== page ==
Relationship: Child of im/migrant
Parol (lantern) made from Capiz shells
Parol (lantern) made from Capiz shells

My mother is from Manila, Philippines.  In the Philippines, Christmas is extremely important to Filipino-Catholics, and the season runs from September into January.  The parol is the symbol of Christmas in the Philippines much in the way that the Christmas tree is in the US.    Parol  is from the Spanish word for lantern, farol. The parol was traditionally used to light the way to the church for Simbang Gabi, or Misa de Gallo (Rooster Mass), which is midnight mass on Christmas Eve.  It is commonly made from capiz shell or abaca.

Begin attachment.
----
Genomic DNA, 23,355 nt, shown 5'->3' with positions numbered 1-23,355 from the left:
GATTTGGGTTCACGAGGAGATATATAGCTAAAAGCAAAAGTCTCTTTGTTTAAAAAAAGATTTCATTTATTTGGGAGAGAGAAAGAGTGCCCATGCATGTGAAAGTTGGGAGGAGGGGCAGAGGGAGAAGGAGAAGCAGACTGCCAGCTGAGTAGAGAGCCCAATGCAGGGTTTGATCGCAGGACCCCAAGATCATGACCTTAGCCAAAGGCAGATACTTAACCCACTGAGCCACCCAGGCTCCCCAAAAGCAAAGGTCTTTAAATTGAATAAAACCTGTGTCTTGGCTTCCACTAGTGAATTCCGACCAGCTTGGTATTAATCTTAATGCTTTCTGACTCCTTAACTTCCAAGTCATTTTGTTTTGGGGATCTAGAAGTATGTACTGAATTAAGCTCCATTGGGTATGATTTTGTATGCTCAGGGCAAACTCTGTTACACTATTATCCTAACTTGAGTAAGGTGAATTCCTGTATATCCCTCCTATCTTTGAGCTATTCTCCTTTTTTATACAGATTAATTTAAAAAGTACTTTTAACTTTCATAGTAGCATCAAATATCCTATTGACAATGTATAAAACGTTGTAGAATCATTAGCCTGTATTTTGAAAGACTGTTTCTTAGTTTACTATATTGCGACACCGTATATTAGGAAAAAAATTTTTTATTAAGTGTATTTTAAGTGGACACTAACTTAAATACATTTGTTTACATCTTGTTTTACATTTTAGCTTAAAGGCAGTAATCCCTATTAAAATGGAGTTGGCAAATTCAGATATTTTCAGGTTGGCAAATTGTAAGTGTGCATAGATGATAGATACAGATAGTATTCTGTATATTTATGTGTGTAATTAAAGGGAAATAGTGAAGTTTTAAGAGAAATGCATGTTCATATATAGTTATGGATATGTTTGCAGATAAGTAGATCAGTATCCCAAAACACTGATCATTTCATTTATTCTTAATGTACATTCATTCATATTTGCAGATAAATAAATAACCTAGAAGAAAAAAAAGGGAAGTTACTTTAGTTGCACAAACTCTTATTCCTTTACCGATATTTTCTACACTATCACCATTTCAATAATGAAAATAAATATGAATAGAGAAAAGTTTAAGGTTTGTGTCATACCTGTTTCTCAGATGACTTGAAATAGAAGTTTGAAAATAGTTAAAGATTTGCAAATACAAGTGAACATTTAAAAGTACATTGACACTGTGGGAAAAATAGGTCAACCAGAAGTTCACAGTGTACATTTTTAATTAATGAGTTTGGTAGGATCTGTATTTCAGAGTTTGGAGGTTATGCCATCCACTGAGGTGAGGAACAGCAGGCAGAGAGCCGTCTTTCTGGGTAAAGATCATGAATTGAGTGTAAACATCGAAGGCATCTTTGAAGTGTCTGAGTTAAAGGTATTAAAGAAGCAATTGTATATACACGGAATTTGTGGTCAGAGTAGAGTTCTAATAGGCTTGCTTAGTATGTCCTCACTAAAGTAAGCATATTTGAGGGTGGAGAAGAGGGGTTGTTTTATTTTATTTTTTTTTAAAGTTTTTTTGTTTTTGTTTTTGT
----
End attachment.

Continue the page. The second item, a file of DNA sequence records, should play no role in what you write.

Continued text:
Christmas Eve is the center of the Christmas celebration, and after midnight mass a giant feast called Noche Buena is served.  This will often go into the hours of the morning with family and friends coming and going and enjoying lechon (roast pig), ham, pancit (noodles), rice cakes, sweets, and drinks.  

When my mother moved to California at the age of 28, she was surprised to find that Christmas Eve in the US is generally a quiet affair, with Christmas Day being the main event. So my family kept Filipino Christmas.  Every year, we go to midnight mass and then have a giant traditional feast afterwards, and spend Christmas morning sleeping (or eating again). And even though we get a Christmas tree, the holidays don't start until we hang the parol on the front porch.  

Place(s): Philippines
Year: 1982

– Carlyn Cowen

Relationship:  Child of im/migrant Child of im/migrant